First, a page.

3. This leads us to the consideration of another important point in the case, namely, the validity of the claim of the plaintiffs for mesne profits. There is no doubt that the plaintiffs are entitled to claim mesne profits from the date when their title accrued, that is, from the date of the death of the widow, which took place on the 18th August 1903. As the suit was brought within three years from that date, the plaintiffs are entitled to recover mesne profits from the defendants, other than the second and third defendants, who admittedly never had any interest in or possession over the property, and such mesne profits must be calculated for the period between the 18th August 1903 and the date of delivery of possession. The question, however, arises whether the defendants are not entitled to the benefit of the improvements they may have effected on the property. In our opinion, they are entitled to claim the value of the improvements, but it is necessary to indicate briefly the nature and extent of such right. As a general rule, in order to entitle an occupant of land to compensation for improvements, three things must concur; first, he must have held possession under colour of title; secondly, his possession must have been adverse to the title of the true owner, that is, it must not have been possession by mere permission of another whose title he recognises; and, thirdly, he must have acted in good faith, that is, under the honest belief that he has secured good title to the property in question and is the rightful owner thereof, and for this belief, there must be some reasonable grounds such as would lead a man of ordinary prudence to entertain it [Stock v. Starr 1 Sawyer 15, 22 Fed. Cas. 1084]. These principles are substantially recognised in Section 51 of the 'Transfer of Property Act', and are based on obvious grounds of justice, equity and good conscience. In re Thakoor Chunder Paramanick (1866) B.L.R. (F.B.) 595, the principle is, as Mr. Justice Story put it in his classical judgment in Bright v. Boyd (1841-43) 1 Story 478 : 2 Story 608 : 4 Fed. Cas. 127, which has been followed by this Court in Dharmadas Kundu v. Amulya Dhan Kundu 33 C. 1119 : 3 C.L.J. 616 : 10 C.W.N. 765, that no man should be allowed to enrich himself unjustly at the expense of another, and that consequently where the defendant has made the improvements in good faith as a bona fide occupant of the land, and in the belief that the land is his own, the plaintiff, who obtains the benefit of the expenditure which has increased the value of the property, ought to re-imburse the defendant for the expenditure so made (Keener on Quasi Contracts, 379 and Domat on Civil Law 3, 1, 5, 7). The question, therefore, arises, for what improvements are the defendants legitimately entitled to call upon the plaintiffs to pay? Now, it is clear that the plaintiffs are entitled to the property as it stood on the date of the death of the widow, that is, the 18th August 1903. Whatever the precise extent of the interest of the widow in the estate of her husband might be, she was bound either by herself or her agent or representative to make proper use of the property; the plaintiffs cannot, therefore, be called upon to pay for the improvements effected by the life-tenant. As a general rule, improvements made on property by a life-tenant thereof attach to the estate and pass to the reversioner or remainderman, at the expiration of the life-estate, without any liability on his part to make compensation therefor. The same is true of improvements made by a purchaser from one who holds a limited interest, for it is presumed that such purchaser knows the title which he acquires. The most satisfactory reason, which may be assigned in support of this position, is that the life-tenant, or one holding through or under him, does not hold in any way adversely to the remainderman or reversioner, and, therefore, must be held to have made such improvements merely with the view of enjoying them so long as the life-estates continued, or to have intended them to be for the benefit of the remainderman. It has sometimes been suggested, however, that where the life-tenant improves the property under the belief that he has an absolute title thereto, he may legitimately claim compensation for his improvements; but this view has been maintained, subject to the restriction that a claim for permanent improvement under such circumstances, can be put forward only as a set-off against the mesne profits, and when the remainderman abandons his claim for mesne profits, the transferee is allowed no compensation for the amelioration. In the case before us, the plaintiffs are not entitled to claim any profits for a period antecedent to the death of the widow. Under the ordinary law, they are entitled to take the estate as it stood at that moment. It would not be right, therefore, to make them liable for the costs of any improvement effected during the lifetime of the widow, nor does this involve any real hardship upon the transferee from the widow, because he may be assumed to have been sufficiently remunerated by the income he derived during the life-time of the widow for the sums which he might have spent for the improvement of the property. The defendants are, therefore, entitled to claim the value of any improvements effected by them, subsequent to the death of the widow, and up to the date of the judgment. No doubt, ordinarily the privileges of a holder of property in good faith cease when he has knowledge or notice of an existing title adverse to that under which he claims; but in the present case, that principle is inapplicable, because there was a substantial question in controversy as to the true effect of a testamentary instrument of an ambiguous character, and the occupant ought not to be held disentitled to compensation for improvements, unless they have been made after an adverse decision against him: To determine the value of the improvements, the Court will ascertain the value of the property as it stood at the death of the widow on the 18th August 1903, and deduct it from the value of the property as it stands at the date of this judgment. The difference indicates, if no other causes have meanwhile operated to increase or decrease the value of the property, the increase in value due to improvements made by the occupants. The Court may, on this part of the case, follow the principle indicated in Section 83 of 'The Bengal Tenancy Act.' It has been stated to us, however, that if the defendants have improved the property, they have also allowed the rents to accumulate to a considerable extent; it is obvious that any rents due subsequent to the 18th August 1903, which have fallen into arrears, must be deducted from the value of the improvements, because all such rents constitute a charge on the property and diminish its value.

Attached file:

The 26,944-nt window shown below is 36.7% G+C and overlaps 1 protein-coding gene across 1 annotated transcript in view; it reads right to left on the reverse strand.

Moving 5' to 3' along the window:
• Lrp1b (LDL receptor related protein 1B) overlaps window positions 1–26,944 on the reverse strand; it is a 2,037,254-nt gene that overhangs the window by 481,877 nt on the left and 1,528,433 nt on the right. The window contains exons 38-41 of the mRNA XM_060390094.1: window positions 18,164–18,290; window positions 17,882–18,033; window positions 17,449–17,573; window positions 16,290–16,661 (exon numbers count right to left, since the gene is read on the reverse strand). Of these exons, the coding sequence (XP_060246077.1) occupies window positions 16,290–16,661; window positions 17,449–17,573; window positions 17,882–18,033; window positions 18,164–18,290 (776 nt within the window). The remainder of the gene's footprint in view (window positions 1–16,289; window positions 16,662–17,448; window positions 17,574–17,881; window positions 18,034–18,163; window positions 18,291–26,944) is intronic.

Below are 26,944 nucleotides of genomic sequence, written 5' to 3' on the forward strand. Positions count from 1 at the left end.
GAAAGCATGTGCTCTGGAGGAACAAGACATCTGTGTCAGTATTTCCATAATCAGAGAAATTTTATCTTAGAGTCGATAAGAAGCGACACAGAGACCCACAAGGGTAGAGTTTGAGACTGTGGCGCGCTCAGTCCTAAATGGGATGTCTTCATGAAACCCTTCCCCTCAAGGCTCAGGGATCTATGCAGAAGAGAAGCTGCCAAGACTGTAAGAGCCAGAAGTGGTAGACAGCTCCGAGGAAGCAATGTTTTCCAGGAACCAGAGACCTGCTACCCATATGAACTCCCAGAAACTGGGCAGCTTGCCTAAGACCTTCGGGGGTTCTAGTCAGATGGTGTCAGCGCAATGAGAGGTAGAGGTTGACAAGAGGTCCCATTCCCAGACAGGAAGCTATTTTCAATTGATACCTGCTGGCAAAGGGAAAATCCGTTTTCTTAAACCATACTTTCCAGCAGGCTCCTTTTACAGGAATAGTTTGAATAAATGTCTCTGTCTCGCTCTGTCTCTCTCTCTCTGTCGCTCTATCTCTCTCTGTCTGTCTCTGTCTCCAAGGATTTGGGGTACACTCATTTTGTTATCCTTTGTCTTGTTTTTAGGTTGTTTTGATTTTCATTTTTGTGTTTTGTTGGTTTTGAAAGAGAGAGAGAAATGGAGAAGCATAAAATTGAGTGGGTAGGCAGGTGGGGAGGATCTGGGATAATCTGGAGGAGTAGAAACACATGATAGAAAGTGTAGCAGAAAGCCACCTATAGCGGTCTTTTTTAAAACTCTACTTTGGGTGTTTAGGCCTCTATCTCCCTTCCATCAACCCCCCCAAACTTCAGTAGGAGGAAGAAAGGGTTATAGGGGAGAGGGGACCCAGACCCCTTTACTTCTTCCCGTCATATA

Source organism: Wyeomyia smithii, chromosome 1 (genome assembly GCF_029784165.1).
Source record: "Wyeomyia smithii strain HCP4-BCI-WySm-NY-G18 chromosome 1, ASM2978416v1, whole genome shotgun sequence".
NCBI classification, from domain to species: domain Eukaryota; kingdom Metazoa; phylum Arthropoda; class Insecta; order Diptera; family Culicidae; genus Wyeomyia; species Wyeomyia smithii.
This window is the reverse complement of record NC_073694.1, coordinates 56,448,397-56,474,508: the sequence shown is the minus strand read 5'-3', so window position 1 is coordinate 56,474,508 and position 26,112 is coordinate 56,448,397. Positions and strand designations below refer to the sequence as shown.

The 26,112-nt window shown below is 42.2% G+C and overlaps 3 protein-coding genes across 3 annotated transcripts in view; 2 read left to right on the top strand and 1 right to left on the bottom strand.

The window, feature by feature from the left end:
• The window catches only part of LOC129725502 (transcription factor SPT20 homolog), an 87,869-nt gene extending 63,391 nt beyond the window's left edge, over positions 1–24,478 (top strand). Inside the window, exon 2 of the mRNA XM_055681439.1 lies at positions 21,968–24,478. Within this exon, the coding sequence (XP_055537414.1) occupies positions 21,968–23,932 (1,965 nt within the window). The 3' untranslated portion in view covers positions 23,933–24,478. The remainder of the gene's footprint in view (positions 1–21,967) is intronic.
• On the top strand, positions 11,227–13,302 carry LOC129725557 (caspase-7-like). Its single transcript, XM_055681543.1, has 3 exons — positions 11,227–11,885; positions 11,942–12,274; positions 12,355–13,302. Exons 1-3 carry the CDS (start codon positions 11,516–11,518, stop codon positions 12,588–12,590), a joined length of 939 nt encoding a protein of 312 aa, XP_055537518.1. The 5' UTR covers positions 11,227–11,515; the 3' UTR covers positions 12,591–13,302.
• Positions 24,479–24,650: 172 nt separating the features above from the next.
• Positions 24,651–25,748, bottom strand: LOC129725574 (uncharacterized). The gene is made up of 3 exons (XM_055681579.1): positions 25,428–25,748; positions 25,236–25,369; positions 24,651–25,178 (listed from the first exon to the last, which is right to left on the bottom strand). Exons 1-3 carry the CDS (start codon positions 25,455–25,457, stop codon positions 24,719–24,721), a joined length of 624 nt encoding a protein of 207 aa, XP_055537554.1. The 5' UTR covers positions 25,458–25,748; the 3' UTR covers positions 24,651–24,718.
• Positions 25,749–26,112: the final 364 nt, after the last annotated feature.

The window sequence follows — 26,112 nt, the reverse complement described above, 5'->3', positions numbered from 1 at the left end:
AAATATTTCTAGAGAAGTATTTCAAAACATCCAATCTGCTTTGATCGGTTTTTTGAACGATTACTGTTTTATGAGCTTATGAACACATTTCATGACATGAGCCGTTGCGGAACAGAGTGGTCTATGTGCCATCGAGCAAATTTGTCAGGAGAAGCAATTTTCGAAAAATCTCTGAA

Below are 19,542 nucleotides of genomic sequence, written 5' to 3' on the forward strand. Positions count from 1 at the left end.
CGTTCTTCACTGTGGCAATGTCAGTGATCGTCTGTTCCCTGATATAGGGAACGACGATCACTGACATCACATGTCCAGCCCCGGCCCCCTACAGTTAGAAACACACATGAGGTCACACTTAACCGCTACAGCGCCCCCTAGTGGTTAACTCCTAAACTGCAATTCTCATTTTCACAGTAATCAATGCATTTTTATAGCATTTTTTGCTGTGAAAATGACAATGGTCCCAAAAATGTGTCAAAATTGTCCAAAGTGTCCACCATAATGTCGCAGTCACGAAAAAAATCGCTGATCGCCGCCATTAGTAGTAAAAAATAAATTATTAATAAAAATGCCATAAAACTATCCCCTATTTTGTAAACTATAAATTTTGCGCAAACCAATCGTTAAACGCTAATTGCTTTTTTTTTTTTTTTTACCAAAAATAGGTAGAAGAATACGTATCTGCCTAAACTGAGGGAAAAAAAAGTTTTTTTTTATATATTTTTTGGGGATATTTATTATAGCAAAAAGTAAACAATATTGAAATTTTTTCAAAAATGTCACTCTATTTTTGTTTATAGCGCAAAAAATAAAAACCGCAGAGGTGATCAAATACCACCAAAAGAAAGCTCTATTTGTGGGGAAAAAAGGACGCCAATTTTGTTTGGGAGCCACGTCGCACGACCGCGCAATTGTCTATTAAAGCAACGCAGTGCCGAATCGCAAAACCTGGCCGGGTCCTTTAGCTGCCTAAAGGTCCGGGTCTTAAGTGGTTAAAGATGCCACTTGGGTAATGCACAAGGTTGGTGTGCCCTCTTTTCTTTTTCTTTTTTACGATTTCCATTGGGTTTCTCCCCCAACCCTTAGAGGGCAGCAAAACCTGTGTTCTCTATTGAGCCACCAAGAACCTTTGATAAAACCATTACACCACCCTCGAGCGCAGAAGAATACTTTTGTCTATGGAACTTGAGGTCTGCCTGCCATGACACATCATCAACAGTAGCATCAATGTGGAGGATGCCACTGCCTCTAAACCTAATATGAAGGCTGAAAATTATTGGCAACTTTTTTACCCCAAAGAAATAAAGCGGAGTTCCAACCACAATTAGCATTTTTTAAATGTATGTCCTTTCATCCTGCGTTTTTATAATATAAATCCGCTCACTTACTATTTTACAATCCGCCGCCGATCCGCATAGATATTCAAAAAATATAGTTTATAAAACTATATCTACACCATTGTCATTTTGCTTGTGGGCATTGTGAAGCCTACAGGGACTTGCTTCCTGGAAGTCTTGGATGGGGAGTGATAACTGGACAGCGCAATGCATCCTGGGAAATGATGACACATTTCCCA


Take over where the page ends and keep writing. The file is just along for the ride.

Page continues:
4. The result, therefore, is that this appeal is allowed and the decrees of the Courts below are set aside, A decree will be drawn up in favour of the plaintiffs for possession of the disputed property, as against the defendant and they will be entitled to execute the decree and take possession forthwith. The decree will further direct an enquiry into the mesne profits from the 18th August 1903 to the date of delivery of possession: against the sum thus determined, must be set off the value of the improvements effected after the 18th August 1903 and up to the date of this judgment, diminished by the amount of rent which has accrued due during this period, and has been allowed to accumulate. The decree for the balance will be made as against the first and fourth defendants only. The plaintiffs are entitled to their costs of this litigation, in all the Courts, from those two defendants.